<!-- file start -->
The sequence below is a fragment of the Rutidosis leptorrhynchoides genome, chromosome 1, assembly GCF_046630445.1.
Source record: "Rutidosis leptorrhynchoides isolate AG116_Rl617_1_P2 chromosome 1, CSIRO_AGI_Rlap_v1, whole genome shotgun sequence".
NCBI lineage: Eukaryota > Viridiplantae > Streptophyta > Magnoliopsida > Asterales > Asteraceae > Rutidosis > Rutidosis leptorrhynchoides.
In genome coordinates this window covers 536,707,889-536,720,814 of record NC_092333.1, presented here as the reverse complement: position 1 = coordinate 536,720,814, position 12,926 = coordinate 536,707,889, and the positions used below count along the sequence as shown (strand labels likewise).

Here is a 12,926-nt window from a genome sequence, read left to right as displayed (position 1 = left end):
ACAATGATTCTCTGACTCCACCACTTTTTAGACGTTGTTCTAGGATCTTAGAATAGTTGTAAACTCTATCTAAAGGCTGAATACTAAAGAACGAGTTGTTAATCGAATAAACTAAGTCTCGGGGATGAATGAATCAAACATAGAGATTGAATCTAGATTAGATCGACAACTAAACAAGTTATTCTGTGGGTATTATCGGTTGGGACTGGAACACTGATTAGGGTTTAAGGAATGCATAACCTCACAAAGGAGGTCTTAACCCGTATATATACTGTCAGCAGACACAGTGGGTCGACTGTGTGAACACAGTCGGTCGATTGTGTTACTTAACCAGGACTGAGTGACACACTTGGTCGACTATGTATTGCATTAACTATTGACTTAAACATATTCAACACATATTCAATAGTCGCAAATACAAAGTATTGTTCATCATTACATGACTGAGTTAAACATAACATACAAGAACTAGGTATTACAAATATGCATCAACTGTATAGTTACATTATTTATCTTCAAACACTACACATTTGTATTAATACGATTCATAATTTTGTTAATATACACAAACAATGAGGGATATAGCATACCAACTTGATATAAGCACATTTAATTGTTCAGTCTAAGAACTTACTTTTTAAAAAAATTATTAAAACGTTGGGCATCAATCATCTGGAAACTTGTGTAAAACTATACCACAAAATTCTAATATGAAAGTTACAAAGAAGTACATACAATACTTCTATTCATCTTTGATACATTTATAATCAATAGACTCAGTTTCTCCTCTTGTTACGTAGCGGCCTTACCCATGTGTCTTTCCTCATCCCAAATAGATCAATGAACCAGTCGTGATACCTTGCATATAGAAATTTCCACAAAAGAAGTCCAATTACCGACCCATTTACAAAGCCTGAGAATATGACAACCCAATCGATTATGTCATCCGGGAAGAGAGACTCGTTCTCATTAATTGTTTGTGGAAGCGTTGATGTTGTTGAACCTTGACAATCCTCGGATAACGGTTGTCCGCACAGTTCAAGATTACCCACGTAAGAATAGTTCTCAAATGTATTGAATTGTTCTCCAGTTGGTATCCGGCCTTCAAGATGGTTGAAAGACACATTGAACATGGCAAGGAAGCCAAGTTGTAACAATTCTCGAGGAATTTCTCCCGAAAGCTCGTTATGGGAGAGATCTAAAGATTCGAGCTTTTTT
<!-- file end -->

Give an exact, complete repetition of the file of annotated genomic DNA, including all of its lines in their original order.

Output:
The sequence below is a fragment of the Rutidosis leptorrhynchoides genome, chromosome 1, assembly GCF_046630445.1.
Source record: "Rutidosis leptorrhynchoides isolate AG116_Rl617_1_P2 chromosome 1, CSIRO_AGI_Rlap_v1, whole genome shotgun sequence".
NCBI lineage: Eukaryota > Viridiplantae > Streptophyta > Magnoliopsida > Asterales > Asteraceae > Rutidosis > Rutidosis leptorrhynchoides.
In genome coordinates this window covers 536,707,889-536,720,814 of record NC_092333.1, presented here as the reverse complement: position 1 = coordinate 536,720,814, position 12,926 = coordinate 536,707,889, and the positions used below count along the sequence as shown (strand labels likewise).

Here is a 12,926-nt window from a genome sequence, read left to right as displayed (position 1 = left end):
ACAATGATTCTCTGACTCCACCACTTTTTAGACGTTGTTCTAGGATCTTAGAATAGTTGTAAACTCTATCTAAAGGCTGAATACTAAAGAACGAGTTGTTAATCGAATAAACTAAGTCTCGGGGATGAATGAATCAAACATAGAGATTGAATCTAGATTAGATCGACAACTAAACAAGTTATTCTGTGGGTATTATCGGTTGGGACTGGAACACTGATTAGGGTTTAAGGAATGCATAACCTCACAAAGGAGGTCTTAACCCGTATATATACTGTCAGCAGACACAGTGGGTCGACTGTGTGAACACAGTCGGTCGATTGTGTTACTTAACCAGGACTGAGTGACACACTTGGTCGACTATGTATTGCATTAACTATTGACTTAAACATATTCAACACATATTCAATAGTCGCAAATACAAAGTATTGTTCATCATTACATGACTGAGTTAAACATAACATACAAGAACTAGGTATTACAAATATGCATCAACTGTATAGTTACATTATTTATCTTCAAACACTACACATTTGTATTAATACGATTCATAATTTTGTTAATATACACAAACAATGAGGGATATAGCATACCAACTTGATATAAGCACATTTAATTGTTCAGTCTAAGAACTTACTTTTTAAAAAAATTATTAAAACGTTGGGCATCAATCATCTGGAAACTTGTGTAAAACTATACCACAAAATTCTAATATGAAAGTTACAAAGAAGTACATACAATACTTCTATTCATCTTTGATACATTTATAATCAATAGACTCAGTTTCTCCTCTTGTTACGTAGCGGCCTTACCCATGTGTCTTTCCTCATCCCAAATAGATCAATGAACCAGTCGTGATACCTTGCATATAGAAATTTCCACAAAAGAAGTCCAATTACCGACCCATTTACAAAGCCTGAGAATATGACAACCCAATCGATTATGTCATCCGGGAAGAGAGACTCGTTCTCATTAATTGTTTGTGGAAGCGTTGATGTTGTTGAACCTTGACAATCCTCGGATAACGGTTGTCCGCACAGTTCAAGATTACCCACGTAAGAATAGTTCTCAAATGTATTGAATTGTTCTCCAGTTGGTATCCGGCCTTCAAGATGGTTGAAAGACACATTGAACATGGCAAGGAAGCCAAGTTGTAACAATTCTCGAGGAATTTCTCCCGAAAGCTCGTTATGGGAGAGATCTAAAGATTCGAGCTTTTTT